Indeed, obstinacy can cause more damage than retreating under fire. Baroness Thatcher's refusal to bend over her vote-losing, flagship poll tax was the spark for her own party's act of regicide. If Mr Osborne had not backed down over his Budget measures, he would have suffered messy Commons rebellions in the weeks ahead – and more damaging headlines. So U-turns can be the lesser of two evils.

Not that governments can expect much credit. Tory MPs are a hard bunch to please. While those with a constituency interest in pasties or caravans could claim victory, loyalists grumble because they have been defending unpopular decisions and feel the rug has been pulled from under them.

Some Tory insiders were tempted to argue the retreat on pasties showed that the Chancellor is in touch with ordinary people and recognises their concerns. Which, of course, begs the question why he introduced the tax in the first place.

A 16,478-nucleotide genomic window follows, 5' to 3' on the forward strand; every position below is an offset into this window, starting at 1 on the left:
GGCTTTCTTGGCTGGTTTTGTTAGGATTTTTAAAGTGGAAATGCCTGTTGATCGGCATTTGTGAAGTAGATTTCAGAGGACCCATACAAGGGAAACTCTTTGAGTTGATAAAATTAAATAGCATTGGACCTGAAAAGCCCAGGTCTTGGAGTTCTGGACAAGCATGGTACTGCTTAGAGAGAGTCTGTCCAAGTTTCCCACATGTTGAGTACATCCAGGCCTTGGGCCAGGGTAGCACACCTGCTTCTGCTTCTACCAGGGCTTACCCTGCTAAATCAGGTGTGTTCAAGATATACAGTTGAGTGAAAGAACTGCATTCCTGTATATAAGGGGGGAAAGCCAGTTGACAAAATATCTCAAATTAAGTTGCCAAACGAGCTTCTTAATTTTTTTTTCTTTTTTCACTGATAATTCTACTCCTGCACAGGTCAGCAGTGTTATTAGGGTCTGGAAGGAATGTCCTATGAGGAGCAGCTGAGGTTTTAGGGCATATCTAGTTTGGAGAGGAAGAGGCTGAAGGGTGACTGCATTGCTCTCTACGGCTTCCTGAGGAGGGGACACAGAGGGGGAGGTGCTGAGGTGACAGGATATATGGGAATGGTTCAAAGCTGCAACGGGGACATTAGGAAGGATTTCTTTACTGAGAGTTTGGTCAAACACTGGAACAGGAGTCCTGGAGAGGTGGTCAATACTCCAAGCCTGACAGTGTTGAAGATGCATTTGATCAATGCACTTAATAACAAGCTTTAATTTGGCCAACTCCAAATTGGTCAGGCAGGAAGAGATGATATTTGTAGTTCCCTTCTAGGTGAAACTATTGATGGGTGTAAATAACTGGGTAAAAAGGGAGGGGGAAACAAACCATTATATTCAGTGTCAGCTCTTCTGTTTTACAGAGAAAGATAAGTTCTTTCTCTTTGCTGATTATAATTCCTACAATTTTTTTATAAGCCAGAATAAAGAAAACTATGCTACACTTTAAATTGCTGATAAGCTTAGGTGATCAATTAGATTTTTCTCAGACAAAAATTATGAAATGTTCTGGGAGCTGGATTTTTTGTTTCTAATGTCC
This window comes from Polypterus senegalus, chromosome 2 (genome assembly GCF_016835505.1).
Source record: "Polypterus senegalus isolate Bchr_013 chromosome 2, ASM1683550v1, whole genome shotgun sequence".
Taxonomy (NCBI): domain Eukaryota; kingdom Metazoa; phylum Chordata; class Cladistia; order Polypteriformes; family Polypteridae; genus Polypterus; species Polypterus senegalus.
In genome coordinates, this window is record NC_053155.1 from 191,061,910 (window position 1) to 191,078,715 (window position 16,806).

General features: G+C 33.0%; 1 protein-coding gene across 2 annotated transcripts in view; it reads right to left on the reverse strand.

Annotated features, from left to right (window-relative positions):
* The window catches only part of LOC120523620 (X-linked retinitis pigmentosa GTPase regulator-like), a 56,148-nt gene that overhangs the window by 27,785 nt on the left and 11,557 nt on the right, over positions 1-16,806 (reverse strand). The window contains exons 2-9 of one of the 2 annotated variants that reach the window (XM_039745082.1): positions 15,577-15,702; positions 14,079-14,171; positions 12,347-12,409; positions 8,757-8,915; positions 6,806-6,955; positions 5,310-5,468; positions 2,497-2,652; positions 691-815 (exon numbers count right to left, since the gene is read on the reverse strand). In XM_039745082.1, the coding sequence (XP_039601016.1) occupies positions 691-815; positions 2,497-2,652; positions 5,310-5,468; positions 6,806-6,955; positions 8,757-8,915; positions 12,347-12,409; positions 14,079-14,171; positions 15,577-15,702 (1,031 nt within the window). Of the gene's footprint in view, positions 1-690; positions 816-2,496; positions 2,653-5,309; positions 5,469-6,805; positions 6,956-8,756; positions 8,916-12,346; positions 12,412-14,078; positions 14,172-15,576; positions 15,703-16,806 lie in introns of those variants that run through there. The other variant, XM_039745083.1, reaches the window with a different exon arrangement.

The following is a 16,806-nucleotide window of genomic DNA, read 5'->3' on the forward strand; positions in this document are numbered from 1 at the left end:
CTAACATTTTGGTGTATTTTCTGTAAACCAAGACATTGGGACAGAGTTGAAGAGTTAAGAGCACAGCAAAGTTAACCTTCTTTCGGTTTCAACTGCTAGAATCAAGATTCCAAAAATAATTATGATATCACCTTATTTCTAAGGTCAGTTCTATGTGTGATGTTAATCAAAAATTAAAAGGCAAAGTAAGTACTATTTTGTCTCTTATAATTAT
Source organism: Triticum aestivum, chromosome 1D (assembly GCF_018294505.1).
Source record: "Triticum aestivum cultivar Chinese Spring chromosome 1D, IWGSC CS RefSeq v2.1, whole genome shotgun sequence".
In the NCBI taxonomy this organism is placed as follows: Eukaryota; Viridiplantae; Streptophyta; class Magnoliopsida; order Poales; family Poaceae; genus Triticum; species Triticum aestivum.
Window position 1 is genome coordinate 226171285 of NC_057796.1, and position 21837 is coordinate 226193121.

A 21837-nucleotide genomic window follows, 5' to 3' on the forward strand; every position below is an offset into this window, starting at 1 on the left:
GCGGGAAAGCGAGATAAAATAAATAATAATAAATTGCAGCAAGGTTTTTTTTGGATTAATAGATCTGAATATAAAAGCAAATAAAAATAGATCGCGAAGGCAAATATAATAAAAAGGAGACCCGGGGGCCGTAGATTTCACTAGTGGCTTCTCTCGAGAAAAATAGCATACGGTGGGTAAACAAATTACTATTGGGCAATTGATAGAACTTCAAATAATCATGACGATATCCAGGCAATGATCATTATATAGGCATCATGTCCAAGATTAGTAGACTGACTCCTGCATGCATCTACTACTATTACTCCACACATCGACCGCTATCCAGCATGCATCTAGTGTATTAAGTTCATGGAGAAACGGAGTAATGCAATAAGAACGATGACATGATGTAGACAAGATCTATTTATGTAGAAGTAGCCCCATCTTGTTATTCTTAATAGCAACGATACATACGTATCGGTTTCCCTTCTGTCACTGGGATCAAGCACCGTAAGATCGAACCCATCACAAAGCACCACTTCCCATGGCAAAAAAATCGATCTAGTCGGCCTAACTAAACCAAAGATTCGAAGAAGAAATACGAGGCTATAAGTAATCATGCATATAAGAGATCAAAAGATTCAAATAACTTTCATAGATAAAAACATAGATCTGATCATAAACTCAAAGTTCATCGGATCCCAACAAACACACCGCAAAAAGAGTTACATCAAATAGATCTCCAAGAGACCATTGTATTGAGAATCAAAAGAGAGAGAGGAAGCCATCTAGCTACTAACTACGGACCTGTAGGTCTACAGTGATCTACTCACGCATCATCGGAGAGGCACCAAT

Of course, it is much better to get decisions right first time. The post-Budget "omnishambles" shows there is something missing at the heart of the government machine – an early warning system to spot the nasties before they become public. I am sure others have been stopped before we knew about them but events of the past week suggest too many are slipping through.

Cabinet ministers hope their deck-clearing will be forgotten as the public enjoy the Diamond Jubilee celebrations. But the danger for the Government is that it fails to break out of its "omnishambles" rut and that every policy tweak is magnified by the media into yet another U-turn. Competence, once lost, is not easily regained.

As Nick de Bois, secretary of the 1922 Committee of Tory MPs, warned: "When it goes from a question of being a listening and responding government, it is quite possible that it becomes a government which has its competency challenged."

Despite all the fuss, the revisions to the Budget were at the margins. A real U-turn would have seen Mr Osborne admit the private sector recovery on which his economic strategy is based had failed to materialise, and announce a stimulus to start the economy.

Instead, the Treasury is being pushed into a Plan A-Plus as it scrabbles around for large-scale building, transport and housing projects, while denying it is adopting Plan B.